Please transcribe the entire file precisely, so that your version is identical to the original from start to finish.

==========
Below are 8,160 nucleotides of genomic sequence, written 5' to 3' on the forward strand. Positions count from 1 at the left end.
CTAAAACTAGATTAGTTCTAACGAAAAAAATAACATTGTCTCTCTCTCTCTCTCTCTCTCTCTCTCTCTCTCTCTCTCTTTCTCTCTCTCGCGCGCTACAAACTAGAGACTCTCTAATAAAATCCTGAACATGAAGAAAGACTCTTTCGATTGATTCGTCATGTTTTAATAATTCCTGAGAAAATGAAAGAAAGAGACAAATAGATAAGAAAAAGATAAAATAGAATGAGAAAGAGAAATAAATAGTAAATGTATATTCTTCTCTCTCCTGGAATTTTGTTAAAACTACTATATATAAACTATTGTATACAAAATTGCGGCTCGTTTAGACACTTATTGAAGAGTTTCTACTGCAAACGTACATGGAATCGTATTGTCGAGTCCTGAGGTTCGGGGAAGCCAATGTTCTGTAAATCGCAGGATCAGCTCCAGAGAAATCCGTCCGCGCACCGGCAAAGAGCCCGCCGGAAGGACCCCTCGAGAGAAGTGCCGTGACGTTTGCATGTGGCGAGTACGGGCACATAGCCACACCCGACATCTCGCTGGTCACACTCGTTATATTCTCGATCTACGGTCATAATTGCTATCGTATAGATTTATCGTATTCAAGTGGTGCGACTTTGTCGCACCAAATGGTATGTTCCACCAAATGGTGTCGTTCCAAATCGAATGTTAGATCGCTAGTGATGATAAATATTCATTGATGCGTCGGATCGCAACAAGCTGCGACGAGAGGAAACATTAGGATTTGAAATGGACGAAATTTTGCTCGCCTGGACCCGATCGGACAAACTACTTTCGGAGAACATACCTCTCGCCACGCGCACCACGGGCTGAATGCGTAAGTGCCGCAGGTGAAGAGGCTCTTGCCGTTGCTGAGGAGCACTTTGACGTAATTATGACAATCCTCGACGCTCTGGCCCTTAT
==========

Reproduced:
Below are 8,160 nucleotides of genomic sequence, written 5' to 3' on the forward strand. Positions count from 1 at the left end.
CTAAAACTAGATTAGTTCTAACGAAAAAAATAACATTGTCTCTCTCTCTCTCTCTCTCTCTCTCTCTCTCTCTCTCTCTTTCTCTCTCTCGCGCGCTACAAACTAGAGACTCTCTAATAAAATCCTGAACATGAAGAAAGACTCTTTCGATTGATTCGTCATGTTTTAATAATTCCTGAGAAAATGAAAGAAAGAGACAAATAGATAAGAAAAAGATAAAATAGAATGAGAAAGAGAAATAAATAGTAAATGTATATTCTTCTCTCTCCTGGAATTTTGTTAAAACTACTATATATAAACTATTGTATACAAAATTGCGGCTCGTTTAGACACTTATTGAAGAGTTTCTACTGCAAACGTACATGGAATCGTATTGTCGAGTCCTGAGGTTCGGGGAAGCCAATGTTCTGTAAATCGCAGGATCAGCTCCAGAGAAATCCGTCCGCGCACCGGCAAAGAGCCCGCCGGAAGGACCCCTCGAGAGAAGTGCCGTGACGTTTGCATGTGGCGAGTACGGGCACATAGCCACACCCGACATCTCGCTGGTCACACTCGTTATATTCTCGATCTACGGTCATAATTGCTATCGTATAGATTTATCGTATTCAAGTGGTGCGACTTTGTCGCACCAAATGGTATGTTCCACCAAATGGTGTCGTTCCAAATCGAATGTTAGATCGCTAGTGATGATAAATATTCATTGATGCGTCGGATCGCAACAAGCTGCGACGAGAGGAAACATTAGGATTTGAAATGGACGAAATTTTGCTCGCCTGGACCCGATCGGACAAACTACTTTCGGAGAACATACCTCTCGCCACGCGCACCACGGGCTGAATGCGTAAGTGCCGCAGGTGAAGAGGCTCTTGCCGTTGCTGAGGAGCACTTTGACGTAATTATGACAATCCTCGACGCTCTGGCCCTTAT